University of Queensland Centre for Clinical Research (UQCCR) Australia

Assessing the role of senataxin in cellular inflammation, gene regulation, and innate immunity in Setx-/- mice and a human neuronal model. Ataxia oculomotor apraxia type 2 (AOA2), a progressive form of cerebellar ataxia, is a neglected rare neurological disorder that develops mostly in late adolescence to early teens. AOA2 occurs from mutations in the SETX gene. The SETX gene encodes the senataxin protein, which plays a key role in the response to DNA damage and regulation of gene expression. Although researchers have described many mutations in the SETX gene, we know very little about the mechanism of disease progression, and no specific treatment exists for AOA2. Currently, the primary way to manage the disease is to provide supportive care (care that does not treat the disease but instead keeps the patient comfortable). In 2015, while collaborating with Dr Ivan Marazzi at Columbia University, our research team described an unanticipated role that senataxin plays in controlling innate (natural) immunity, the part of the immune system that responds immediately when a toxin or other foreign substance appears in the body. The involvement of senataxin in innate immunity offers new insight into a possible link between neurodegenerative disorders and inflammation. This finding provides a new framework to explore more fully the possibility that infection and a de-regulated innate immunity may contribute to the development of AOA2—and potentially other neurodegenerative disorders. The purpose of this research project is to assess the role of senataxin in cellular inflammation, gene regulation and innate immunity. Our aim is to gather more knowledge of the how AOA2 begins and then progresses. Specifically, we want to better understand the molecular changes that are involved in AOA2—by (1) further narrowing down the role of senataxin in innate immunity and (2) identifying critical genetic and cellular pathways that are involved in the development of the disease. Advancing an understanding of the cellular function of senataxin and its role in the disease process for AOA2 will be key as researchers help develop effective therapy for patients who have AOA2.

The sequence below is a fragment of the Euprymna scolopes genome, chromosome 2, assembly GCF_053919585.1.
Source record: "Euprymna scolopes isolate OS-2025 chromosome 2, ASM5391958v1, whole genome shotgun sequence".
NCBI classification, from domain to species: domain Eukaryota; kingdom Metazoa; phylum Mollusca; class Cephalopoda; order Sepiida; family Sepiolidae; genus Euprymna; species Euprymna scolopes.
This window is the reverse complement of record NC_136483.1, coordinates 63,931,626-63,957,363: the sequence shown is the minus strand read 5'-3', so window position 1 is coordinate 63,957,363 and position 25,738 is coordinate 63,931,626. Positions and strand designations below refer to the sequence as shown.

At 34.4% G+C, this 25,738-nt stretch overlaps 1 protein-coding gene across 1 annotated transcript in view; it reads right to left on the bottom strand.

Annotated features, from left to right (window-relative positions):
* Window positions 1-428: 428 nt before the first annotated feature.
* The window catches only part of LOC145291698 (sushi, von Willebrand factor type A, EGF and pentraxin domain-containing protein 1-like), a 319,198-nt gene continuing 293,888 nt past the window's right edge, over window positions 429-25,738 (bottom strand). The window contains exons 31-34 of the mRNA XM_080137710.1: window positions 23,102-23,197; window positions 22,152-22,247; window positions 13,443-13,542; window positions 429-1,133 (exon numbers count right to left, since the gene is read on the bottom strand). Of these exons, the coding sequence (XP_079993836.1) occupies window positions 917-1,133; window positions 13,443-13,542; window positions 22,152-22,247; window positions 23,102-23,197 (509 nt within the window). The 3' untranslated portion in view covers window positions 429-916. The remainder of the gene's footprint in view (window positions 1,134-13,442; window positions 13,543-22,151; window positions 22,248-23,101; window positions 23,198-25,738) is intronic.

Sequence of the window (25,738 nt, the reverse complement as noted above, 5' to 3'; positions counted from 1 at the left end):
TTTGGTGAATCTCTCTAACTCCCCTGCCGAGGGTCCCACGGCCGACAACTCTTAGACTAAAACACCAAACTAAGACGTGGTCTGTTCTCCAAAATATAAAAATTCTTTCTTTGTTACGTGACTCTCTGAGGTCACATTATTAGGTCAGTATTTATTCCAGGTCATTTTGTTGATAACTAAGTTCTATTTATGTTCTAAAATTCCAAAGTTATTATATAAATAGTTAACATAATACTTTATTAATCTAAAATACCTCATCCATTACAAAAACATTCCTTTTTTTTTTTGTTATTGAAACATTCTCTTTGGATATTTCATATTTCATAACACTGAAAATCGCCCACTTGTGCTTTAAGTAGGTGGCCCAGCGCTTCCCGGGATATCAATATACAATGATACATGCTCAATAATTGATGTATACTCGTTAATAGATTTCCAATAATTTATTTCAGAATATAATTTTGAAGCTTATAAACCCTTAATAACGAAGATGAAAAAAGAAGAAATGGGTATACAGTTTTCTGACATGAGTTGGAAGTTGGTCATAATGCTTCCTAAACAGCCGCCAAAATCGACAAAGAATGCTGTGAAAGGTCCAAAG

Clara Van Karnebeek, MD, PhD
University of British Columbia
Vancouver, BC, Canada